On Nov. 25, she wrote ‘The north winds are now so cold, that I find it necessary to wrap up in a shawl and fur tippet when 1 take my morning’s ride upon one of the governor-general’s elephants, from whose back I yesterday saw the Barrackpore hounds throw off in chase of a jackal’. “The quadrupeds in the menagerie are only two royal tigers, and two bears, one a very large animal, precisely like the bears of Europe; the other was brought here from Chittagong, where it is called the wild dog. His head is shaped like that of a dog, but bare and red about the muzzle; his paws are like those of the common bear, but his coat is short and smooth; he refuses to eat any kind of vegetable food, which the large bear prefers to flesh, and is altogether the most ferocious creature I ever saw. ”
On December 5, 1810, Graham was in great expectation of the festivity in Barrackpore. In three weeks, she mused, all the gay world will be assembled at Barrackpore, on account of the races, which are run close to the park-gate. This year there will be little sport, as the horses are indifferent, but I am told the scene will be very gay, “ with a store of ladies, whose bright eyes rain influence”. Barrackpore had a tradition of public merriments to celebrate important events. Three years ago. On the 12th of September 1807, Barrackpore celebrated the anniversary of the battle of Delhi. A splendid entertainment was given in ‘the new Theatre at Barrackpore’ at which were present the Right Hon’ble Lord Minto, the Governor-General, General St. Leger and Staff, the whole of the officers and ladies at the station, and a numerous party of visitors from Calcutta. [See Life of William Carey, by George Smith. 1909]
Lord Wellesley was not in favor of horse race. He stopped horse racing and all sorts of gambling as soon he arrived in India; yet at the end of November 1809, there were three days’ races at a small distance from Calcutta. After a lull, the Calcutta Races again commenced under the patronage of Lord Moira. Stocqueler tells us “there at Barrackpore a race-ground existed, but races have not taken place anymore. The sports of the place are confined to an occasional steeple-chase, a run with the Calcutta hounds, and a few balls and public dinners.” [See Hand-book of India, a Guide, by Joachim Hayward Stocqueler. 1844]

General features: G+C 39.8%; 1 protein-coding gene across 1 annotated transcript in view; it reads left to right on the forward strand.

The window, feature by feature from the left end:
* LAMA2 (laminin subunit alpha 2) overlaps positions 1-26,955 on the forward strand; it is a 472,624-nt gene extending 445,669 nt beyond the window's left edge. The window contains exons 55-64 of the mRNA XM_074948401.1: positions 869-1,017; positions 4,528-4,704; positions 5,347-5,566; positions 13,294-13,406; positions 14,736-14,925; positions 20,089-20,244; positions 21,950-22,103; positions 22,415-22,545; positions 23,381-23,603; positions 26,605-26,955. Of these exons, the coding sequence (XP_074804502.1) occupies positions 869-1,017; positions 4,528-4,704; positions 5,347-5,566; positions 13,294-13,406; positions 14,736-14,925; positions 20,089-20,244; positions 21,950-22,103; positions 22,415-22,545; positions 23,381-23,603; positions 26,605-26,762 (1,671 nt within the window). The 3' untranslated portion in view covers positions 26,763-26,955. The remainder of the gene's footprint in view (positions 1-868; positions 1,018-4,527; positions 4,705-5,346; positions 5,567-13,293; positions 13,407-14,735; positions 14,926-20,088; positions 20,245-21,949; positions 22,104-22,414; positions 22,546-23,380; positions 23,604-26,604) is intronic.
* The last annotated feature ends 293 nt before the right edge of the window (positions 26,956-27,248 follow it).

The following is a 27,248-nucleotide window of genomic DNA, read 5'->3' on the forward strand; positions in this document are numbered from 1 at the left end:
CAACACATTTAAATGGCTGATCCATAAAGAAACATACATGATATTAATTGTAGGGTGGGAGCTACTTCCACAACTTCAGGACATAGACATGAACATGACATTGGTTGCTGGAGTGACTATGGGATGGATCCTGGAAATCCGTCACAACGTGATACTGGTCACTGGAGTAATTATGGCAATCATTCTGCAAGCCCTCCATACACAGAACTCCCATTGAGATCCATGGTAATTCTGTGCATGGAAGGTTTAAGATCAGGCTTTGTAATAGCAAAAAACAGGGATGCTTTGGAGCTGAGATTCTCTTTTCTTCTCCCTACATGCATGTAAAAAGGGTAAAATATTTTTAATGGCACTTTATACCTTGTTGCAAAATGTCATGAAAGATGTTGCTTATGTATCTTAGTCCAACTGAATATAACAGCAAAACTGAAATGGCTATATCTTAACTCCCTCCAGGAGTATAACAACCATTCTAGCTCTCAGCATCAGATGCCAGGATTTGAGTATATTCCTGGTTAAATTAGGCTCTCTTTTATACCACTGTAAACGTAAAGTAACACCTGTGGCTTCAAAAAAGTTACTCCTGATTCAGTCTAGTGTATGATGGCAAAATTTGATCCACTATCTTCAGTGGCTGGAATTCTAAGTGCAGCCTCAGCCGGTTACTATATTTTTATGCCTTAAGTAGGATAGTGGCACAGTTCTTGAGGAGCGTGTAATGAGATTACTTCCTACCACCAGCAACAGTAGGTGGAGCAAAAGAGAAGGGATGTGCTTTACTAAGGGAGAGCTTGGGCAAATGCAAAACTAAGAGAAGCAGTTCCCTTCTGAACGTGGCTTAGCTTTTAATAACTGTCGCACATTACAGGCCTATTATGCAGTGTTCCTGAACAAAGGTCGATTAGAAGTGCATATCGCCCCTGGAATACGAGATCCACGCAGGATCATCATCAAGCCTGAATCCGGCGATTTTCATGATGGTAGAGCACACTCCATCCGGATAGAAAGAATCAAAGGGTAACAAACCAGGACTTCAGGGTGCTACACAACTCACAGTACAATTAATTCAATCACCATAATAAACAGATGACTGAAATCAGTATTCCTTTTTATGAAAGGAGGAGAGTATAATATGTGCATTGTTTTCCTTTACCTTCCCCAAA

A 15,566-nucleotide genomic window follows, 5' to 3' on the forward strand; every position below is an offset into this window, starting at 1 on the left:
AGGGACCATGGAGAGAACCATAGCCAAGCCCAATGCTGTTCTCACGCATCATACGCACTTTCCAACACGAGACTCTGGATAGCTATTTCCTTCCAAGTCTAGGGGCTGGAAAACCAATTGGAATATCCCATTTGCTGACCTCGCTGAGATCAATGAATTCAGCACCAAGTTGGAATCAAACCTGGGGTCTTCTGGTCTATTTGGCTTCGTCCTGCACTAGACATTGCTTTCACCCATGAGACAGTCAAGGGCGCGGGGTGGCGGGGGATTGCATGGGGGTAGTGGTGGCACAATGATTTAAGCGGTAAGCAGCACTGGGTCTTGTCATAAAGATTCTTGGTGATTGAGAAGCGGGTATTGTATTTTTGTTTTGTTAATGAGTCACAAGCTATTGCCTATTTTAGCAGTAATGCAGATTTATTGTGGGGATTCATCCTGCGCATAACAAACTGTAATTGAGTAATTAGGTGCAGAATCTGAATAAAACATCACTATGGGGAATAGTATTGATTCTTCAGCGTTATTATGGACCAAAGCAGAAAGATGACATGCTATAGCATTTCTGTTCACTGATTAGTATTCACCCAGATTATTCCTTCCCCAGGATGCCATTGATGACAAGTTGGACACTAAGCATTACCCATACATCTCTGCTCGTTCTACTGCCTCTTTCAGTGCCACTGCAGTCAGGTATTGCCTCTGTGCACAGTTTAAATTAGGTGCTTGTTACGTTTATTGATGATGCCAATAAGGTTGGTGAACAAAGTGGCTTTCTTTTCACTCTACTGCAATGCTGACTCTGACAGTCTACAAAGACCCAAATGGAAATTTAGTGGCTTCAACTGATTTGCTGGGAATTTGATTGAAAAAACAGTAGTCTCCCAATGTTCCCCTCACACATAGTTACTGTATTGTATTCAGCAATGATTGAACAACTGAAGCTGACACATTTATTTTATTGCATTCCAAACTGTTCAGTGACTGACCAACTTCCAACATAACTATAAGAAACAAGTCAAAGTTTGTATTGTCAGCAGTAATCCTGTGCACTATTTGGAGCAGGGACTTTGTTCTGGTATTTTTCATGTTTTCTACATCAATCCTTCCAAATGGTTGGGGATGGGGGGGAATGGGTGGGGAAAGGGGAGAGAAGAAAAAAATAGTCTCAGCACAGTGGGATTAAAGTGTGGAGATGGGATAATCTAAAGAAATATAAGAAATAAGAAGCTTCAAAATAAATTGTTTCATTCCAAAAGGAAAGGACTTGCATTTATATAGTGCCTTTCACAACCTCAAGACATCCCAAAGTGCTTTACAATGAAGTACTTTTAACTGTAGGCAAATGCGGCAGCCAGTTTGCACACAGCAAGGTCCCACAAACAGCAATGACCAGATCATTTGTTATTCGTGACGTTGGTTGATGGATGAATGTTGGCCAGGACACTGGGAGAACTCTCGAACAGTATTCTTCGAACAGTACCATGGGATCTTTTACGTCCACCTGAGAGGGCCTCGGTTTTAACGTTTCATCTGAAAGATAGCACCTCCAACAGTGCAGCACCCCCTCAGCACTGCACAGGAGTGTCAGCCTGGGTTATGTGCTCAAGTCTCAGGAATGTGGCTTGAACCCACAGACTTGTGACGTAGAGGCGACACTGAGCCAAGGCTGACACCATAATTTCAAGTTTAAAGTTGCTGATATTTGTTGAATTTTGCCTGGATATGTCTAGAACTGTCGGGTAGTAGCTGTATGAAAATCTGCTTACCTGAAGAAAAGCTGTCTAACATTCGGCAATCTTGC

In the Park, there was also an excellent golf link much resorted to by Calcutta folk. Closer to the house there was a vast banyan tree beneath whose shade many a viceregal tiffin-party had assembled. Mrs. Graham had some fascination for Indian custom s and traditions. On the first day she mentioned in her journal whatever she had seen on the river bank – the illuminated Hindu pagoda, festivity, fireworks, and the melancholy glare of the flame of the funeral – all important elements of Hindu life in a flash.
The cultural difference between the European and Asiatic societies did not deject her spirit of inquiry and appreciation of the estranged tradition of India. She writes: “The other day, in going through a small bazaar near one of the park gates, 1 saw five ruinous temples to Maha Deo and one in rather a better state to Kali. As 1 had never been in a pagoda dedicated to her by that name, I procured admittance for a rupee. Her figure is of brass, riding on a strange form that passes here for a lion, with a lotus in the place of a saddle. Her countenance is terrific; her four hands are armed with destructive weapons, and before she is a round stone sprinkled with red dust. The sacrificial utensils are mostly of brass; but I observed a ladle, two lamps, and a bell of silver; the handle of the bell was a figure of the goddess herself. The open temple in the square area of the pagoda has been very pleasant, but is now falling into ruin, as are the priest’s houses and everything around.”